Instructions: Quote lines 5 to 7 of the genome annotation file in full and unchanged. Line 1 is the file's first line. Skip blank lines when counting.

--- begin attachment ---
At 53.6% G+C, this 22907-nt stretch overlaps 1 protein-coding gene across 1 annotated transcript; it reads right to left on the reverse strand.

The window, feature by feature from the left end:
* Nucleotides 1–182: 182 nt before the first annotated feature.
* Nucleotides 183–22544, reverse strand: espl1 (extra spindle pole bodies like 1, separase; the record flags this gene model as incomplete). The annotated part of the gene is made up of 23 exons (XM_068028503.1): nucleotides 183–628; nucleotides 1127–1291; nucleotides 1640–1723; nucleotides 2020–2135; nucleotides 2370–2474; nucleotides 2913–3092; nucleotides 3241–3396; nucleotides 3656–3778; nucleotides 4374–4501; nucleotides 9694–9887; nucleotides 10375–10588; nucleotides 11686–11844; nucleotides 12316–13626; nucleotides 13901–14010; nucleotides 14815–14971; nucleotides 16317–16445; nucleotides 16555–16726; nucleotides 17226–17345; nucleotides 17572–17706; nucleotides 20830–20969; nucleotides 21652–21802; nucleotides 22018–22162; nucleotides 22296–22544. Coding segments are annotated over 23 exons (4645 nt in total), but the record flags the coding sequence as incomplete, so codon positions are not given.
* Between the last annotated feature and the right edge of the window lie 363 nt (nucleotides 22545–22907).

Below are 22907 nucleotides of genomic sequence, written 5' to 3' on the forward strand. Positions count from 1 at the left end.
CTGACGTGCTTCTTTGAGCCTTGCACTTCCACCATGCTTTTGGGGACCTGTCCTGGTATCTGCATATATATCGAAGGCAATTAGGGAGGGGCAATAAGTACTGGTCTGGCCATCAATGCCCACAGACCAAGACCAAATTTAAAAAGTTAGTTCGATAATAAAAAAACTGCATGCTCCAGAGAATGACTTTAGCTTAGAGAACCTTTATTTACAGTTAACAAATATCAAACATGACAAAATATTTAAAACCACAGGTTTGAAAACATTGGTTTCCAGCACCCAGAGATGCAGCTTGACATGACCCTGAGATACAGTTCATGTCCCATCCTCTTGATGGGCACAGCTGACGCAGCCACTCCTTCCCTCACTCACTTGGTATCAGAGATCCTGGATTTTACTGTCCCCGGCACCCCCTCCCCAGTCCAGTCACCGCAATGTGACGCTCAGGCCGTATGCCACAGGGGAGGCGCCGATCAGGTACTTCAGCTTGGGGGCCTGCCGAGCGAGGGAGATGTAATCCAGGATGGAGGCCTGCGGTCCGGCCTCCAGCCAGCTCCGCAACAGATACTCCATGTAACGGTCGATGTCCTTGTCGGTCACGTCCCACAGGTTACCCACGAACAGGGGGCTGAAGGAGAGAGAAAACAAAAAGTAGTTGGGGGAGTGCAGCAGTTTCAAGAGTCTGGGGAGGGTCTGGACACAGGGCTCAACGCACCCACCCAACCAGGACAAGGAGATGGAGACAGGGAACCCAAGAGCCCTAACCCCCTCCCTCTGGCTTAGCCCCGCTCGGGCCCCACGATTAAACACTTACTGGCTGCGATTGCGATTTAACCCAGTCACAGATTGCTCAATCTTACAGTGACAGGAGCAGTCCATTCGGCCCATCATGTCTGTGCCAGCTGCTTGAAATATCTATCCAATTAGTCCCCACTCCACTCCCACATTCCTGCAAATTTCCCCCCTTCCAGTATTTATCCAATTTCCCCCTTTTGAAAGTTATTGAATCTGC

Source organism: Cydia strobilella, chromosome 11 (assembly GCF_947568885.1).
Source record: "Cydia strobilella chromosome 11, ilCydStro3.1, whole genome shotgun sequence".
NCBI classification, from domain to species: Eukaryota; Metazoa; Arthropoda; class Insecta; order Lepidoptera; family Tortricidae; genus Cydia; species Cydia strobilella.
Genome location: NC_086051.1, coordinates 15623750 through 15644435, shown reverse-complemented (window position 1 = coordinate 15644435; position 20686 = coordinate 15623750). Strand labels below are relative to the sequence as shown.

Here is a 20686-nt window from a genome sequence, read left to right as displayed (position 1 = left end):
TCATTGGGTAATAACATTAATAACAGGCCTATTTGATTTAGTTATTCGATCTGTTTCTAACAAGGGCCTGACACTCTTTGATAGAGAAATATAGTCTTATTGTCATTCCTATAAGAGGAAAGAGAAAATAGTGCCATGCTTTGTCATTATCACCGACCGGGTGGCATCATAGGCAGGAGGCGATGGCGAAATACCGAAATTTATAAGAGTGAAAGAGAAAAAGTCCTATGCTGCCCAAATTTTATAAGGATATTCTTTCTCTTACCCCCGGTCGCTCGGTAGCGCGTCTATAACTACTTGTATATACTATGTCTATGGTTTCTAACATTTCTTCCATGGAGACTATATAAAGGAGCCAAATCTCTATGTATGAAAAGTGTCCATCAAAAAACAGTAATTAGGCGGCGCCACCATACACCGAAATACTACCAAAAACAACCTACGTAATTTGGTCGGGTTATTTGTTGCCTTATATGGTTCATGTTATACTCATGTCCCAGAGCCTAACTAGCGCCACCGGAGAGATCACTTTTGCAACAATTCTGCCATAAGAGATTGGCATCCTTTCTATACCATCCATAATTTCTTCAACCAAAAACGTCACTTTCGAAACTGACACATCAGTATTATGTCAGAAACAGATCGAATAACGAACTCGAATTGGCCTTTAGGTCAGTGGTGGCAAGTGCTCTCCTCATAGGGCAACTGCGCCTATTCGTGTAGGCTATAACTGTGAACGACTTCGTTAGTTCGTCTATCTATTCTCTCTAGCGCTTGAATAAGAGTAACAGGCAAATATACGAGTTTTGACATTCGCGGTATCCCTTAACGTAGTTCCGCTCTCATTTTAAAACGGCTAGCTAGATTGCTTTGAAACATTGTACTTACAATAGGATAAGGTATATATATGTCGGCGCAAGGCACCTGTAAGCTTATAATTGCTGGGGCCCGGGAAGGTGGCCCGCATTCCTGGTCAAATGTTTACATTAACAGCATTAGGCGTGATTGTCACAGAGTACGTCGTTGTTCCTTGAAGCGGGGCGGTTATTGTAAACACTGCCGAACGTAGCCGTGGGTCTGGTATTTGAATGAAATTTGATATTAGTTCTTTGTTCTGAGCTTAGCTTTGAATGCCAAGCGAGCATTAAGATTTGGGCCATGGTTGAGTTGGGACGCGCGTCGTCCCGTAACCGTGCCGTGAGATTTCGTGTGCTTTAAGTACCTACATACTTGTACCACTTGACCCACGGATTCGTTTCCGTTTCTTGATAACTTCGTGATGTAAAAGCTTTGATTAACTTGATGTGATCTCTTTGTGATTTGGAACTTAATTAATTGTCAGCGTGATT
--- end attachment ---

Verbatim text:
* Between the last annotated feature and the right edge of the window lie 363 nt (nucleotides 22545–22907).

Below are 22907 nucleotides of genomic sequence, written 5' to 3' on the forward strand. Positions count from 1 at the left end.
CTGACGTGCTTCTTTGAGCCTTGCACTTCCACCATGCTTTTGGGGACCTGTCCTGGTATCTGCATATATATCGAAGGCAATTAGGGAGGGGCAATAAGTACTGGTCTGGCCATCAATGCCCACAGACCAAGACCAAATTTAAAAAGTTAGTTCGATAATAAAAAAACTGCATGCTCCAGAGAATGACTTTAGCTTAGAGAACCTTTATTTACAGTTAACAAATATCAAACATGACAAAATATTTAAAACCACAGGTTTGAAAACATTGGTTTCCAGCACCCAGAGATGCAGCTTGACATGACCCTGAGATACAGTTCATGTCCCATCCTCTTGATGGGCACAGCTGACGCAGCCACTCCTTCCCTCACTCACTTGGTATCAGAGATCCTGGATTTTACTGTCCCCGGCACCCCCTCCCCAGTCCAGTCACCGCAATGTGACGCTCAGGCCGTATGCCACAGGGGAGGCGCCGATCAGGTACTTCAGCTTGGGGGCCTGCCGAGCGAGGGAGATGTAATCCAGGATGGAGGCCTGCGGTCCGGCCTCCAGCCAGCTCCGCAACAGATACTCCATGTAACGGTCGATGTCCTTGTCGGTCACGTCCCACAGGTTACCCACGAACAGGGGGCTGAAGGAGAGAGAAAACAAAAAGTAGTTGGGGGAGTGCAGCAGTTTCAAGAGTCTGGGGAGGGTCTGGACACAGGGCTCAACGCACCCACCCAACCAGGACAAGGAGATGGAGACAGGGAACCCAAGAGCCCTAACCCCCTCCCTCTGGCTTAGCCCCGCTCGGGCCCCACGATTAAACACTTACTGGCTGCGATTGCGATTTAACCCAGTCACAGATTGCTCAATCTTACAGTGACAGGAGCAGTCCATTCGGCCCATCATGTCTGTGCCAGCTGCTTGAAATATCTATCCAATTAGTCCCCACTCCACTCCCACATTCCTGCAAATTTCCCCCCTTCCAGTATTTATCCAATTTCCCCCTTTTGAAAGTTATTGAATCTGC